Edward Snowden receives 47GB worth of notifications after forgetting to turn off Twitter notifications

His first tweet was shared nearly 120,000 times

Samuel Osborne
Friday 02 October 2015 13:49
Comments
Snowden leaked classified documents exposing the extent of the US Government's surveillance programmes.
Snowden leaked classified documents exposing the extent of the US Government's surveillance programmes.

It's a mistake we've all made when joining a new social network: forgetting to turn off email notifications and being bombarded with them for days.

Surprisingly, however, for one of the most famous internet privacy activists of recent history, NSA whistleblower Edward Snowden made the same blunder – receiving 47 gigabytes worth of email notifications within three days of joining Twitter.

Snowden went on the run after leaking classified documents exposing the extent of the US Government's internet and phone surveillance, becoming arguably the world's most notorious whistleblower. He claimed asylum in Russia, where he lives today.

His first tweet, a simple "Can you hear me now?" has been retweeted nearly 120,000 times.

The US charged Snowden with theft of government property, unauthorised communication of national defence information and wilful communication of classified communications intelligence - charges which all carry maximum 10-year prison sentences.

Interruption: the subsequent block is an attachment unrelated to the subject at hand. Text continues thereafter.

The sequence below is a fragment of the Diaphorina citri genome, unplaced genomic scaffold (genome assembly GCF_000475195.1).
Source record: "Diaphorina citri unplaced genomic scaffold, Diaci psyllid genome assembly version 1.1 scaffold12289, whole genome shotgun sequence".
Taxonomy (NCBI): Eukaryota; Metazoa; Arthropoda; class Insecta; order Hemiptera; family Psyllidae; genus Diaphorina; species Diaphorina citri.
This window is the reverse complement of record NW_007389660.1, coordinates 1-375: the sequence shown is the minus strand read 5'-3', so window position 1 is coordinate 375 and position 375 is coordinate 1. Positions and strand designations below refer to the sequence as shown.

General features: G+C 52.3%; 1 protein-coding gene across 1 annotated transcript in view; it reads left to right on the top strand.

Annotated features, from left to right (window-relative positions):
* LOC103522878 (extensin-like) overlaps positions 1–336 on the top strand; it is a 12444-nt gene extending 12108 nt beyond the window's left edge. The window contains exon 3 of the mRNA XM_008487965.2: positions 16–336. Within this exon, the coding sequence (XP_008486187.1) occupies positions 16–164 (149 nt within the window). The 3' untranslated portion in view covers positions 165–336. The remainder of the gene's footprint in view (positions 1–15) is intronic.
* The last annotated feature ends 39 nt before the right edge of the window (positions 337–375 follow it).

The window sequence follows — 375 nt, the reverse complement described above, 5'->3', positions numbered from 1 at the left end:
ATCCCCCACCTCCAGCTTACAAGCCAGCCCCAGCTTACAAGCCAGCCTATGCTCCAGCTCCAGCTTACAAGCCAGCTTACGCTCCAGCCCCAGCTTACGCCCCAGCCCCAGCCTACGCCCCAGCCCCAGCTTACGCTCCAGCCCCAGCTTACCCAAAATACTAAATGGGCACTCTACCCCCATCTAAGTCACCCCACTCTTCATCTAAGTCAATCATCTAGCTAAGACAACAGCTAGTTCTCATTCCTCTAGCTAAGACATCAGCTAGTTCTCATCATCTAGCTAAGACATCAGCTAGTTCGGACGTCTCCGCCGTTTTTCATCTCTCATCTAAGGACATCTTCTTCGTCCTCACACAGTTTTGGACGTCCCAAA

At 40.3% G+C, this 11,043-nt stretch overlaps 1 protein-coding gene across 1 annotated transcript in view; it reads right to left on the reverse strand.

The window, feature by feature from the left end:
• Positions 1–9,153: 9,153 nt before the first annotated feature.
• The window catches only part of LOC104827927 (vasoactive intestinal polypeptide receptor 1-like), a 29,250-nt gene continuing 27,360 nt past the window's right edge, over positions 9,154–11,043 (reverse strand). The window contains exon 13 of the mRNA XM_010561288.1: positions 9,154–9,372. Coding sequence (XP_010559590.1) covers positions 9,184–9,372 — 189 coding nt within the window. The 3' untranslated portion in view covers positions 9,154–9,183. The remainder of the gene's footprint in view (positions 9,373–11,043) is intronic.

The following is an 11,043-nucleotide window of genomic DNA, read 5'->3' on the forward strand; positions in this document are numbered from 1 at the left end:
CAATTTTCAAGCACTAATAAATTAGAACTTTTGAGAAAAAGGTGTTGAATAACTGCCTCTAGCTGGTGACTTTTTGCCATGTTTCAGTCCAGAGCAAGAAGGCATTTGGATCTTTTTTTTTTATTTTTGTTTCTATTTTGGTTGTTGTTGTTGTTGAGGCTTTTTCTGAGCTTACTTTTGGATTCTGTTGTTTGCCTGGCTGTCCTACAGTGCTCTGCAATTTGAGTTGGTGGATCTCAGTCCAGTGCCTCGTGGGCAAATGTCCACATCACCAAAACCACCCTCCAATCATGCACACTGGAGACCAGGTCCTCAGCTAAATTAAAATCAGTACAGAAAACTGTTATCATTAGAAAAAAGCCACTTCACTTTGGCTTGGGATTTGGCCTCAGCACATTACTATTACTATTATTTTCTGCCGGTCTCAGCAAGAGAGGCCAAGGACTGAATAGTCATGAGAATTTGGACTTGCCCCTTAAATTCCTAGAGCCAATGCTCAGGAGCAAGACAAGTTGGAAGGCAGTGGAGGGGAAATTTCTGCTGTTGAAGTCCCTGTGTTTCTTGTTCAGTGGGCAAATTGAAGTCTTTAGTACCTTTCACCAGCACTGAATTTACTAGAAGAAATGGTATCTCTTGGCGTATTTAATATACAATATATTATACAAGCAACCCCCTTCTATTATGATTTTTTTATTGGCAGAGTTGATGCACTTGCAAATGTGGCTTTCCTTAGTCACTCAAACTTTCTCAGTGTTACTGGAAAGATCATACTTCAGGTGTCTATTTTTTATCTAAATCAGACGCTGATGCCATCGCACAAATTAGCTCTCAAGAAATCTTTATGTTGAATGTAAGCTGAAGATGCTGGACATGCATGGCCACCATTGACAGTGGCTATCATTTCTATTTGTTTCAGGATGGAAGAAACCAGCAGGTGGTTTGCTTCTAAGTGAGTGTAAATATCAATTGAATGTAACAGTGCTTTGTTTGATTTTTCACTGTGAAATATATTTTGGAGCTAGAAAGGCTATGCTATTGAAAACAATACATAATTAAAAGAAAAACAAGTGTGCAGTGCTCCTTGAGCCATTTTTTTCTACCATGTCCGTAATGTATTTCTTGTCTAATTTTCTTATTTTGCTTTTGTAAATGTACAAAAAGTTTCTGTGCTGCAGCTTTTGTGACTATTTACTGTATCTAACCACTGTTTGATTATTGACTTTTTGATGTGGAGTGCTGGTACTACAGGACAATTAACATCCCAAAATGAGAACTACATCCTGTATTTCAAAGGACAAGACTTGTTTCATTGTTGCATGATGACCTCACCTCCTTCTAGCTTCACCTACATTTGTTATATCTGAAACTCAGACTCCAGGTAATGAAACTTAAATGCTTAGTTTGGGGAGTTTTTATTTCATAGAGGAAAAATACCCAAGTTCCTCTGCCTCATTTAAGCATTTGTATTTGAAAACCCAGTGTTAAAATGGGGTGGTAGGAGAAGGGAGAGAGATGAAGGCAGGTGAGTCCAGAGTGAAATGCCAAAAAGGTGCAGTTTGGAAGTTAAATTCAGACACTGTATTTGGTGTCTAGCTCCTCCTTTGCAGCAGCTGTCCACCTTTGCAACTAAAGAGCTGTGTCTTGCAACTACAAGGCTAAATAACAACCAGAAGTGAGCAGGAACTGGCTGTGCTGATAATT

Since joining Twitter, his account, @Snowden, has gained around 1.23 million followers.

His Twitter bio provides a concise summary of his career to date: "I used to work for the government. Now I work for the public." He is also the director of Freedom of the Press, a foundation dedicated to ensuring transparency in journalism in adverse situations.

The only person Snowden follows so far is the National Security Agency's official account.

Register for free to continue reading

Registration is a free and easy way to support our truly independent journalism

By registering, you will also enjoy limited access to Premium articles, exclusive newsletters, commenting, and virtual events with our leading journalists

Already have an account? sign in

By clicking ‘Register’ you confirm that your data has been entered correctly and you have read and agree to our Terms of use, Cookie policy and Privacy notice.

This site is protected by reCAPTCHA and the Google Privacy policy and Terms of service apply.

Join our new commenting forum

Join thought-provoking conversations, follow other Independent readers and see their replies

Comments

Thank you for registering

Please refresh the page or navigate to another page on the site to be automatically logged inPlease refresh your browser to be logged in